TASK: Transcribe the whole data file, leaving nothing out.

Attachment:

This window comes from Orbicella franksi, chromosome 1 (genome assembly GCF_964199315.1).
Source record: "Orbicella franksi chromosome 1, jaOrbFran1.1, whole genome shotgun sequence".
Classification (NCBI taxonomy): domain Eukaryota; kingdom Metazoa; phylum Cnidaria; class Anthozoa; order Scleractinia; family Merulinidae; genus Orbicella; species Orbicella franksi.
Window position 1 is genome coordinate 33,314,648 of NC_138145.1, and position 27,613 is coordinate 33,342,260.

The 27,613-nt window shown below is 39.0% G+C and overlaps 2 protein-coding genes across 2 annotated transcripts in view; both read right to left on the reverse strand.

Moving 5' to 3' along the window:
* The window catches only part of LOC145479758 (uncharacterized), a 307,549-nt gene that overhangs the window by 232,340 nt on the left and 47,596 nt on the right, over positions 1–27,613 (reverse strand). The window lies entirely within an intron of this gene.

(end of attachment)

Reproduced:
This window comes from Orbicella franksi, chromosome 1 (genome assembly GCF_964199315.1).
Source record: "Orbicella franksi chromosome 1, jaOrbFran1.1, whole genome shotgun sequence".
Classification (NCBI taxonomy): domain Eukaryota; kingdom Metazoa; phylum Cnidaria; class Anthozoa; order Scleractinia; family Merulinidae; genus Orbicella; species Orbicella franksi.
Window position 1 is genome coordinate 33,314,648 of NC_138145.1, and position 27,613 is coordinate 33,342,260.

The 27,613-nt window shown below is 39.0% G+C and overlaps 2 protein-coding genes across 2 annotated transcripts in view; both read right to left on the reverse strand.

Moving 5' to 3' along the window:
* The window catches only part of LOC145479758 (uncharacterized), a 307,549-nt gene that overhangs the window by 232,340 nt on the left and 47,596 nt on the right, over positions 1–27,613 (reverse strand). The window lies entirely within an intron of this gene.